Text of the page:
Chemotherapy in stage IV (metastatic) non-small-cell lung cancer. Provincial Lung Disease Site Group.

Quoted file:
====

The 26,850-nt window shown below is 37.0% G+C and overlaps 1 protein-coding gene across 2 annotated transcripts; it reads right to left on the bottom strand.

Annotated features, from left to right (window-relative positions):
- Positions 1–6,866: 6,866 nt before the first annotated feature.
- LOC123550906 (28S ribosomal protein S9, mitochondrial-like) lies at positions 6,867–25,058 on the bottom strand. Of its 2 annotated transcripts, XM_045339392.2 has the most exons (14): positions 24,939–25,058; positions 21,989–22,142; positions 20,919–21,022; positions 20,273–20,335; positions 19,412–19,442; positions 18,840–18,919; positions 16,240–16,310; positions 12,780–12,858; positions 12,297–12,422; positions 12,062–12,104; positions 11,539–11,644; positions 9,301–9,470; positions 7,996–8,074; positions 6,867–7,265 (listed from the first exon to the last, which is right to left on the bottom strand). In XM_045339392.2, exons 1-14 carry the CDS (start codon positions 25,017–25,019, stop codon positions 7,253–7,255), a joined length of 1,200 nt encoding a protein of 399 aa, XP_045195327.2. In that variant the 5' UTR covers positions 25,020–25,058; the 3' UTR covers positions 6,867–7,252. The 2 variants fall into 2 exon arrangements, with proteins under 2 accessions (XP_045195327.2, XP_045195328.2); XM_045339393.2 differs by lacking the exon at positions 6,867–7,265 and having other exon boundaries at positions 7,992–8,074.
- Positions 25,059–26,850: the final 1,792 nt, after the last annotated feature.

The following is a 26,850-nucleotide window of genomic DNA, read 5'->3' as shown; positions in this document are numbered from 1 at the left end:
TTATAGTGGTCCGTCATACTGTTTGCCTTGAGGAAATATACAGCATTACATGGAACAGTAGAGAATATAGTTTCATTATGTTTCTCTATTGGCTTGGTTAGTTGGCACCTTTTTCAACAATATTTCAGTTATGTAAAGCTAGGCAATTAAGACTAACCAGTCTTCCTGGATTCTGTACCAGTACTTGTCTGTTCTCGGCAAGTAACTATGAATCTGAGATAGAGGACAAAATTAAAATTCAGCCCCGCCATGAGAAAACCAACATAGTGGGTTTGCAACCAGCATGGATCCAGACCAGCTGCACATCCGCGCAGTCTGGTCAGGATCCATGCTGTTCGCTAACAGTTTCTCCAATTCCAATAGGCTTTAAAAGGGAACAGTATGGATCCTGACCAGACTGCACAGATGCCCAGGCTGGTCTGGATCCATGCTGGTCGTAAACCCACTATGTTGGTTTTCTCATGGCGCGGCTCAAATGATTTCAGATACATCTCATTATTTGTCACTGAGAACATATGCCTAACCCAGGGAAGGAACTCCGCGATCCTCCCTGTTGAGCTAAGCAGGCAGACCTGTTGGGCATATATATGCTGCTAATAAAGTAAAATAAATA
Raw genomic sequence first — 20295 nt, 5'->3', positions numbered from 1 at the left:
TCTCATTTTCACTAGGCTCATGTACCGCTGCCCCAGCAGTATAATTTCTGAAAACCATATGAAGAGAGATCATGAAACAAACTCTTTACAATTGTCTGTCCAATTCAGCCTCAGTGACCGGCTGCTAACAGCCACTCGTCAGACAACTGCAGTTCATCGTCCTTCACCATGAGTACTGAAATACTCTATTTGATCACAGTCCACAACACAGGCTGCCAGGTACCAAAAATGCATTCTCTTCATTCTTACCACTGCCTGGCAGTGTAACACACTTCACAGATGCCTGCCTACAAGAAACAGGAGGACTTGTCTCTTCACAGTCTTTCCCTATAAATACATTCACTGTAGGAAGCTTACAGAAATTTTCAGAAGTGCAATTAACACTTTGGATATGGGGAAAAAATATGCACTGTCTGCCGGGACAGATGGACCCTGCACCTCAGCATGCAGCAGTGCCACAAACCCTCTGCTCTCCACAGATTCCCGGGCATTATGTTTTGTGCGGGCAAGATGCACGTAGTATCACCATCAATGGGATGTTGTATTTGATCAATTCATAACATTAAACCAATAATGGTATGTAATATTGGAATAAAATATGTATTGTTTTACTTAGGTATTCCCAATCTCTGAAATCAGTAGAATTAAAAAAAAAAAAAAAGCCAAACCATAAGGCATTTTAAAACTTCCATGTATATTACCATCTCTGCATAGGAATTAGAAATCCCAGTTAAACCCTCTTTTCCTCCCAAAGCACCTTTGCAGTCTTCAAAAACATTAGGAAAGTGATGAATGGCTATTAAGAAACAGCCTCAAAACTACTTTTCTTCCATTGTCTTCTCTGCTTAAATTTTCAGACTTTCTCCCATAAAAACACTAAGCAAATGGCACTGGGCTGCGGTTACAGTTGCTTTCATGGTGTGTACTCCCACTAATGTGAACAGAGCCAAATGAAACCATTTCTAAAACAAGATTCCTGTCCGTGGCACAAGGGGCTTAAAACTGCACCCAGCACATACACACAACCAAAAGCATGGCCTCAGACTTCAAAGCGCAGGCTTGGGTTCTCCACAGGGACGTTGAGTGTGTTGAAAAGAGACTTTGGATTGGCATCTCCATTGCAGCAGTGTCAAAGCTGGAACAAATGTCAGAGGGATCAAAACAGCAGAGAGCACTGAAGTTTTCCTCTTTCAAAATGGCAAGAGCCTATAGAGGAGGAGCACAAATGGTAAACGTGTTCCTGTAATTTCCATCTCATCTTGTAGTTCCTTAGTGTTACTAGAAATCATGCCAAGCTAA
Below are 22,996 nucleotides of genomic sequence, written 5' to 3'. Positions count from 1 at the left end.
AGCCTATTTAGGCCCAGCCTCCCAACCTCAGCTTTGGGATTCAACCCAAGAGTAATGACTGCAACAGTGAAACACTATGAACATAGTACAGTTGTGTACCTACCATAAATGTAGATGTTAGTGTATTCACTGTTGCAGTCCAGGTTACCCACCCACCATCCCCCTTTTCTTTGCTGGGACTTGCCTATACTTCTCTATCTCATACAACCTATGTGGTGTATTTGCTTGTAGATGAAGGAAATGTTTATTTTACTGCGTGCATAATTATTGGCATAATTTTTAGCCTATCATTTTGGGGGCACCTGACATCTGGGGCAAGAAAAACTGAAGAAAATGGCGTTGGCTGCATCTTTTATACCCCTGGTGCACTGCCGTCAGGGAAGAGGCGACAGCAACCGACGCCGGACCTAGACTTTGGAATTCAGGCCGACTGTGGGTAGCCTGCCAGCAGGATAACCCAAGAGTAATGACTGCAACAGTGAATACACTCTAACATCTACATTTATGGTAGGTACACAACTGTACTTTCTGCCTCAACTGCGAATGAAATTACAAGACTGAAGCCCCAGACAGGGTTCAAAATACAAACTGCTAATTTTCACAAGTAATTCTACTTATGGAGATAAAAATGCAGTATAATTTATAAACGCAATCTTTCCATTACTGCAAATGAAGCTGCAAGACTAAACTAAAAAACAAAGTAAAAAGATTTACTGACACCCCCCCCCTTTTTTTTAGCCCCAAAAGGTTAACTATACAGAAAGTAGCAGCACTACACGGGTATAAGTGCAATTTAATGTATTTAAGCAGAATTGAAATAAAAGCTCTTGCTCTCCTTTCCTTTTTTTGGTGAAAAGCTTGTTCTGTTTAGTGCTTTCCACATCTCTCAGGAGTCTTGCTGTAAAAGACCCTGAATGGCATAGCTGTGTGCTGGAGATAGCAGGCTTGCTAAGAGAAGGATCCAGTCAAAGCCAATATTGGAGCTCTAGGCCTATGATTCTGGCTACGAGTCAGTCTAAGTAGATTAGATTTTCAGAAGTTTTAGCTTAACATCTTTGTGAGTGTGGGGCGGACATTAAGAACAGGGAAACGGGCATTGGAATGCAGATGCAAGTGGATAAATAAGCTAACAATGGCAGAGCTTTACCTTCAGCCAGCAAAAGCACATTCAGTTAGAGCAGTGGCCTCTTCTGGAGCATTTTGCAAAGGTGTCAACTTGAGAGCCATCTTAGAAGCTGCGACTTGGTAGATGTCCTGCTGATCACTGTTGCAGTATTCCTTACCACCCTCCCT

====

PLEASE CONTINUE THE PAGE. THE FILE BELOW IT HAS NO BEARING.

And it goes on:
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GUIDELINE QUESTION: In patients with metastatic, stage IV non-small-cell lung cancer (NSCLC) does chemotherapy improve survival and quality of life? OBJECTIVE: To make recommendations about the role of chemotherapy in the treatment of metastatic (stage IV) NSCLC. OUTCOMES: Survival and quality of life are the primary endpoints of interest. Specifically, 1-year survival will be considered. PERSPECTIVE: Evidence was selected and reviewed by 3 medical oncologists and the project coordinator of the Ontario Cancer Treatment Practice Guidelines Initiative. Drafts of this document have been circulated and reviewed by the Provincial Lung Disease Site Group (Lung DSG). The Lung DSG comprises medical and radiation oncologists, pathologists, surgeons, epidemiologists, a psychologists and a medical sociologist. There was no consumer participation in the development of this guideline. QUALITY OF EVIDENCE: There were 3 meta-analyses available for review, but only 1 is discussed in detail. The largest and most comprehensive meta-analysis is based on 11 randomized controlled trials involving 1190 patients. The main comparisons were chemotherapy plus supportive care versus supportive care alone. The largest trial included in the meta-analysis involved randomization of 188 patients, and the smallest trial involved randomization of 32 patients. Only trials that had accrued patients between Jan. 1, 1965, and Dec. 31, 1991, were included in the analysis. BENEFITS: A survival benefit at 1 year was seen for the group of patients treated with chemotherapy (pooled hazard ratio 0.84; 95% confidence interval [CI], 0.74 to 0.95). Subgroup analyses suggested a benefit for patients receiving chemotherapy regimens containing cisplatin (pooled hazard ratio, 0.73; 95% CI, 0.63 to 0.85; relative risk reduction for death, 27%; absolute improvement in 1 year survival, 10%; 95% CI, 5% to 18%; gain in median survival 1.5 months; 95% CI, 1 to 2.5 months). No benefit for patients treated with chemotherapy was found beyond 1 year. None of the randomized trials successfully measured quality of life using QOL assessment instruments. No firm conclusions can be made about the potential benefits (as measured by quality of life) that chemotherapy has for patients with metastatic NSCLC, as there are no available data from randomized controlled trials. However, several trials have documented relief of cancer-related symptoms, such as pain, cough, hemoptysis or dyspnea in the majority (approximately 70%) of patients. HARMS: In a subgroup analysis of trials that used long-term alkylating agents other than cisplatin (an approach no longer used as therapy in NSCLC) as part of the chemotherapy regimen, the meta-analysis demonstrated a detrimental effect of chemotherapy on survival (pooled hazard ratio, 1.26; 95% CI, 0.96 to 1.66, p = 0.09). In general, myelosuppression, sepsis resulting in hospitalization, drug-specific toxicities and death are potential complications of chemotherapy.
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